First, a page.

AA> Vol.2 No.3, August 2012

Indigenous Ecological Knowledge of a Human-Elephant Interaction in Transmara District, Kenya: Implications for Research and Management

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ABSTRACT

Indigenous ecological knowledge (IEK) of the Maasai community in the context of their interaction with elephants around Masai Mara National Reserve (MMNR), Kenya is explored. Although Maasai community land sustains a huge elephant population, it is experiencing increased human-elephant conflict (HEC). Focus group discussions combined with scientifically collected data were used in assessing the relevance of IEK to elephant related ecological research. The Maasai narrated their experiences with elephants which were then formulated into hypotheses and tested scientifically by designing experiments that were monitored to prove the authenticity of IEK. Respondents had in-depth knowledge of some key ecological processes. Drunken people were more likely to be attacked by elephants, and elephant movement into adjacent group ranches increased with increasing wildebeest density. Elephants mainly raided ripe or mature crops while pupils within the elephant range performed poorly in national examinations. Based on this, there is strong evidence that IEK could be used to design sustainable conservation strategies. It is recommended that understanding of IEK in mitigating HEC and its subsequent integration into HEC decision support system is necessary in order to resolve conflicts.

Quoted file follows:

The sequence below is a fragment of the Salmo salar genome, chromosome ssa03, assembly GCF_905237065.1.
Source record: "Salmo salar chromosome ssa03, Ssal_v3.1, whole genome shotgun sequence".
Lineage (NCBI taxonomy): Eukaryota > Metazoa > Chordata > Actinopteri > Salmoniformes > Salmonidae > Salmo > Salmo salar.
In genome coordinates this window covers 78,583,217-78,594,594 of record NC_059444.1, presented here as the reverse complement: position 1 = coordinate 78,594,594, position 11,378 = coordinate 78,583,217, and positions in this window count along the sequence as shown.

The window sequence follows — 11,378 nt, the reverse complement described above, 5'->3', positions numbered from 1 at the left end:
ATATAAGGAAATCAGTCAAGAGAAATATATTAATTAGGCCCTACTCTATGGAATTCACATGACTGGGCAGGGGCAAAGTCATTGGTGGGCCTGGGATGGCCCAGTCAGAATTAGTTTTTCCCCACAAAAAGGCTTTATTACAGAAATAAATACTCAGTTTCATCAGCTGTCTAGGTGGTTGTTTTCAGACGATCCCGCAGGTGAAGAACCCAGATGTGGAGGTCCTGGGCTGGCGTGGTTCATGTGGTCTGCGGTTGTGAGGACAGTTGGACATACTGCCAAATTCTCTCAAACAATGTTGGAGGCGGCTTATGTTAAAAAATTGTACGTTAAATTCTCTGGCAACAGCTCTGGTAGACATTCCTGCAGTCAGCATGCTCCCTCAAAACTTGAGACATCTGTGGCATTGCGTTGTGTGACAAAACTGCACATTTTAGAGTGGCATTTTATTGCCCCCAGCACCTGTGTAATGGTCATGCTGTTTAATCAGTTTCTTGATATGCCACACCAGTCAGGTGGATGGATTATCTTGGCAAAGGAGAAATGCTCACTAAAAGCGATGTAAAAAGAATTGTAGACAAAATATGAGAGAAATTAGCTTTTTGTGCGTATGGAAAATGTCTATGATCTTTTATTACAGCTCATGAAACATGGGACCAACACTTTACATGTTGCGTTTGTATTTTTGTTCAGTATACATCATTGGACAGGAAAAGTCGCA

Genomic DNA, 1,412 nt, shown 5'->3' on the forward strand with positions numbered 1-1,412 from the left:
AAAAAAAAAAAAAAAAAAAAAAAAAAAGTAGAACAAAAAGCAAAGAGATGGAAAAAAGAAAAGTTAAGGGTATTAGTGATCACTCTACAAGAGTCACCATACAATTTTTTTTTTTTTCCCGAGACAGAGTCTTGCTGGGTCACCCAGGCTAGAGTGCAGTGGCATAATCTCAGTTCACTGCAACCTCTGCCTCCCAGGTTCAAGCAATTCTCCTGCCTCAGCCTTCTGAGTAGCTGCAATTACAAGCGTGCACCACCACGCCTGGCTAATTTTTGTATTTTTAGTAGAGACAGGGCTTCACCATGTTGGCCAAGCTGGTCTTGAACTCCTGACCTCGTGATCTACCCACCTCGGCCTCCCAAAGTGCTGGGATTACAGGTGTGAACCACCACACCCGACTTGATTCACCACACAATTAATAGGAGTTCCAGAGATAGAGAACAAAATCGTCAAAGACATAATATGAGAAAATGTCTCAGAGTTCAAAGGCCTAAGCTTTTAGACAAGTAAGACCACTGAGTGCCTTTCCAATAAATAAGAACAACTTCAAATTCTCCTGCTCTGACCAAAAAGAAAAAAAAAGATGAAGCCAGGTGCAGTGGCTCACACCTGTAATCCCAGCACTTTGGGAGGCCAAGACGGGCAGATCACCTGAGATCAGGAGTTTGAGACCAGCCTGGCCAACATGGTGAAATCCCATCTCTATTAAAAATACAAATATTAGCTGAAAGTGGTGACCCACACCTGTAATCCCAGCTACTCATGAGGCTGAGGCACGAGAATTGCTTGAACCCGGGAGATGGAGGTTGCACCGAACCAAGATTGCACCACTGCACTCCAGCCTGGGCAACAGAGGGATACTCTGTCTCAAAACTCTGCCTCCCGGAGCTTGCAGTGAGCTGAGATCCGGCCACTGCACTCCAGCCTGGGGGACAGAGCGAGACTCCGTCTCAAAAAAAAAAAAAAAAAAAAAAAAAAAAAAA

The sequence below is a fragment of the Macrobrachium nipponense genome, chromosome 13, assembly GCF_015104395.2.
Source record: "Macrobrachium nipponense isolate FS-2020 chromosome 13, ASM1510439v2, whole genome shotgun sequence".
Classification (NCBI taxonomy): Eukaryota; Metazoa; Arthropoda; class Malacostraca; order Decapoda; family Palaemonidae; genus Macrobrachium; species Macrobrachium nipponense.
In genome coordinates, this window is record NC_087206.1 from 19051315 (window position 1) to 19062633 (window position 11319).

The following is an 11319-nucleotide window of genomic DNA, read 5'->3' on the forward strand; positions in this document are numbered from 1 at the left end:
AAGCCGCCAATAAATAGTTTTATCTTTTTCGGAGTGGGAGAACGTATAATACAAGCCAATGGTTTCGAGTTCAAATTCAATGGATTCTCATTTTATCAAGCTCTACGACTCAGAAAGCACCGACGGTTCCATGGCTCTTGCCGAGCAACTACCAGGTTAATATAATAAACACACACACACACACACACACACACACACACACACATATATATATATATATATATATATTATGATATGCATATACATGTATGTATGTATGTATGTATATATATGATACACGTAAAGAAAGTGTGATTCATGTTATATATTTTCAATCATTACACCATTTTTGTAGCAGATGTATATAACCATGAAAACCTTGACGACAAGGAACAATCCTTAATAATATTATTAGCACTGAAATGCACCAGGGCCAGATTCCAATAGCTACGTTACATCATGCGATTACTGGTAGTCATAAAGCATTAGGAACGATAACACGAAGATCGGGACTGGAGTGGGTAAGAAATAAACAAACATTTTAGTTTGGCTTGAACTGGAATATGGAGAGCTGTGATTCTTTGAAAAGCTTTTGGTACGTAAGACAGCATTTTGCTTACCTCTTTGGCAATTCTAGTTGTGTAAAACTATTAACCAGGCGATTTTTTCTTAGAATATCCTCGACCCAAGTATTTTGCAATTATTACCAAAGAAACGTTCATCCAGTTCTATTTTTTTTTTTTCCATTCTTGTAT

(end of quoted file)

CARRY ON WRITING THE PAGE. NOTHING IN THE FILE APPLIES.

Cite this paper

Sitati, N. & Ipara, H. (2012). Indigenous Ecological Knowledge of a Human-Elephant Interaction in Transmara District, Kenya: Implications for Research and Management. Advances in Anthropology, 2, 107-111. doi: 10.4236/aa.2012.23012.

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